Carrigaline Whiskey and Ginger Pie
From Cork's "Whiskey Country", a sweet dessert souffle in a gingery crust

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Carrigaline Whiskey and Ginger Pie

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Adjust Servings:
For the souffle filling
0.75 lb / 3 cups Potatoes - riced or mashed COLD
0.75 lb / 1.75 cups Granulated sugar
6 Large eggs - separated
1 teaspoon Vanilla extract
4 fluid ounces / 0.25 cup Irish whiskey
0.25 cup All-purpose flour
0.25 cup Butter
1 cup Milk
1 teaspoon Powdered ginger
0.5 teaspoon Cream of tartar
For the dessert's crust
1 Pastry dough recipe Enough for 1 springform pan or 2 single crust pie dishes
1 teaspoon Powdered ginger
As a topping
Enough to dust the top Confectioners' / icing sugar

    Riced potatoes give this old dessert recipe a fluffy texture to set off the traditional combination of whiskey and ginger

    • Serves 8
    • Medium


    • For the souffle filling

    • For the dessert's crust

    • As a topping



    Though Ireland has a fair number of purists who’d never dream of putting anything but water in whiskey, there are different views on the subject, and alternative additives. One very traditional one is ginger ale. Even the Jamesons Distillers’ website nods in this direction.

    So it should probably be no surprise that the flavor combination turns up in this old recipe from County Cork. It looks like the invention of a cook from that part of the world who had some leftover cooked potatoes on a day when the farmyard chicken flock was laying well. Half a dozen extra eggs on the counter, maybe a forgotten half-glass of whiskey from yesterday evening’s hospitality… and in a moment of inspiration, a dessert was  born.

    It starts out in the normal way for a a dessert soufflé — beaten eggs, whipped egg whites, sugar to sweeten it all. But then it goes its own way, adding mashed potatoes, ginger, and whiskey lees. Additional ginger in the crust completes the picture.

    After baking the soufflé falls, but in this case it’s meant to. The final result is a fluffy upper layer and a rich, dense lower layer, fragrant with whiskey.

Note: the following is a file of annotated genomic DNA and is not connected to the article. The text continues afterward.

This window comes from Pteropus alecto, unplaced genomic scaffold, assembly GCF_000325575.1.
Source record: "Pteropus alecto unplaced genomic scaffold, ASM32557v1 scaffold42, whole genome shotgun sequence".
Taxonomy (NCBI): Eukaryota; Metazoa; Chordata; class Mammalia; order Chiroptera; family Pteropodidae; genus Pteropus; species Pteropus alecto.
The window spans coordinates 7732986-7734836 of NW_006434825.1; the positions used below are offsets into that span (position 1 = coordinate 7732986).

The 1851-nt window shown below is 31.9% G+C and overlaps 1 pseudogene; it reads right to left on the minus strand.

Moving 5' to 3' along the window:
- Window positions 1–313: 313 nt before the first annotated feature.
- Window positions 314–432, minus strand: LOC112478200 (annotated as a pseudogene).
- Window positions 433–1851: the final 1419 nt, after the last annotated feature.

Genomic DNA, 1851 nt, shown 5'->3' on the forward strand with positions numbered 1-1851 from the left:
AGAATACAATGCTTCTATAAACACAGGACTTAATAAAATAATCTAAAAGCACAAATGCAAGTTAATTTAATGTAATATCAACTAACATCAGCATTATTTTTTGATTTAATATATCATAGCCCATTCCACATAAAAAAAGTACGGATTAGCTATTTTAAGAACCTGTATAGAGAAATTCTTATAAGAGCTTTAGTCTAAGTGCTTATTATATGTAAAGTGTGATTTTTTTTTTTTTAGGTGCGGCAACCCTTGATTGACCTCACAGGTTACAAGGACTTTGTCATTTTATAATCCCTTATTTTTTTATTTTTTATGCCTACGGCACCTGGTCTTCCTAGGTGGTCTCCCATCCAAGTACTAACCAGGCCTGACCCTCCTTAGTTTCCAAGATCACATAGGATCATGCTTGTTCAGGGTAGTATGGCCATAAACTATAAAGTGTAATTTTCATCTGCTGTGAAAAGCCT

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    Several hours before baking

    Peel, chunk and boil (in unsalted water) enough potatoes to produce three cups of riced potatoes. (Usually this is about four medium-sized potatoes.) Rice the potatoes and set aside to cool completely.


    Making the flour / butter / whiskey mixture

    To the milk add the powdered ginger and mix together. Set aside.

    In a heavy saucepan, melt the butter. When it's bubbling, add the flour and whisk together until completely combined and beginning to thicken. Remove from the heat and whisk in the milk and ginger mixture. Return to the heat and continue whisking until the mixture thickens more. Then remove from the heat again and whisk for several minutes more.

    Scrape the mixture into a separate bowl to cool. Whisk several times over the next hour or so as the mixture cools completely. When cool, add the whiskey and stir gently to combine.


    Prepare the pie crust and baking containers

    Use the rolled-out pie crust to line a 21-cm springform pan or a deep pie dish. (You can also use two pie dishes if you don't have a single deep one.)

    Move an oven rack to a relatively low position in the oven -- because this souffle/pie will rise quite high before it falls -- and preheat the oven to 375° F. (Adjust the temperature down to 365F if you have a fan oven.)


    Beginning the souffle batter

    Separate the yolks and whites of the eggs.

    Beat the egg yolks until lemon-colored. Then beat in the sugar, adding it a little at a time until the mixture becomes fluffy. When the sugar is completely beaten in, gently stir in the riced potatoes, vanilla and pour into a large bowl and set aside.


    Beating the egg whites

    Add the cream of tartar to the separated egg whites and beat until the egg whites form stiff peaks when the beater is pulled out.


    Finishing the batter preparation

    Whisk the flour / butter / whiskey mixture one last time and stir it gently into the beaten eggs / sugar / potato mixture.

    Use a spatula to add a cup of beaten egg whites to the batter. Whisk this in. Add a second cup of egg whites and whisk this in as well. Then add the rest of the egg whites to the batter and fold together until completely combined.


    Check the oven and bake the pie(s)

    Make sure the oven has reached 375F. Pour the souffle batter into the springform or pie dishes and place these carefully in the oven (as you want to avoid jarring the incorporated air out of the batter).

    The pies will rise quite high in the first 15-20 minutes of baking. This is normal. Bake for 50 minutes.

    Remove to a rack to cool. The pies will quickly collapse. This is expected.


    Serving the pie(s)

    Just before serving, dust the top of the pie with a little confectioner's sugar if you like.

    The pie can be eaten warm if you prefer, but it will be extremely fragile and will be likely to fall apart.

    For a more stable pie, allow to cool for several hours (overnight is best if you can allow it that long). Again, dust with powdered sugar before serving.


    I write for a living. But food is one of my favorite hobbies... learning about it, cooking it, eating it!

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